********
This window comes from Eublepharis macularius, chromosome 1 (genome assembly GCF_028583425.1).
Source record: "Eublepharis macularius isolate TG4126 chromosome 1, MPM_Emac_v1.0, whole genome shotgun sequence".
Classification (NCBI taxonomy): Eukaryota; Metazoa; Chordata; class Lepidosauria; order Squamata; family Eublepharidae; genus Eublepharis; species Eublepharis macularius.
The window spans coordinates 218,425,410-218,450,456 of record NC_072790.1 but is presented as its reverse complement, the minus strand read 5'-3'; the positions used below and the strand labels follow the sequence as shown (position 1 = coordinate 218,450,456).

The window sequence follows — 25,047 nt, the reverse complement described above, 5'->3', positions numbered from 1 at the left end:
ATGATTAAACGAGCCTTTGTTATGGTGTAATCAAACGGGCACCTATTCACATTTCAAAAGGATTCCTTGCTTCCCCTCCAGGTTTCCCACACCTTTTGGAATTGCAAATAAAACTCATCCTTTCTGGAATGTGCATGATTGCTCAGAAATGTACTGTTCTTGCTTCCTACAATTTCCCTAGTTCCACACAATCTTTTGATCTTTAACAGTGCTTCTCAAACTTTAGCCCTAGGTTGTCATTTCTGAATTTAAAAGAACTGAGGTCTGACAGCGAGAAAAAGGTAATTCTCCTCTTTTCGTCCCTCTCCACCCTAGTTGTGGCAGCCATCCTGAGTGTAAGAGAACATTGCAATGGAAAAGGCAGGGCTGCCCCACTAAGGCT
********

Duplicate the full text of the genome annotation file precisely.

This window comes from Eublepharis macularius, chromosome 1 (genome assembly GCF_028583425.1).
Source record: "Eublepharis macularius isolate TG4126 chromosome 1, MPM_Emac_v1.0, whole genome shotgun sequence".
Classification (NCBI taxonomy): Eukaryota; Metazoa; Chordata; class Lepidosauria; order Squamata; family Eublepharidae; genus Eublepharis; species Eublepharis macularius.
The window spans coordinates 218,425,410-218,450,456 of record NC_072790.1 but is presented as its reverse complement, the minus strand read 5'-3'; the positions used below and the strand labels follow the sequence as shown (position 1 = coordinate 218,450,456).

The window sequence follows — 25,047 nt, the reverse complement described above, 5'->3', positions numbered from 1 at the left end:
ATGATTAAACGAGCCTTTGTTATGGTGTAATCAAACGGGCACCTATTCACATTTCAAAAGGATTCCTTGCTTCCCCTCCAGGTTTCCCACACCTTTTGGAATTGCAAATAAAACTCATCCTTTCTGGAATGTGCATGATTGCTCAGAAATGTACTGTTCTTGCTTCCTACAATTTCCCTAGTTCCACACAATCTTTTGATCTTTAACAGTGCTTCTCAAACTTTAGCCCTAGGTTGTCATTTCTGAATTTAAAAGAACTGAGGTCTGACAGCGAGAAAAAGGTAATTCTCCTCTTTTCGTCCCTCTCCACCCTAGTTGTGGCAGCCATCCTGAGTGTAAGAGAACATTGCAATGGAAAAGGCAGGGCTGCCCCACTAAGGCT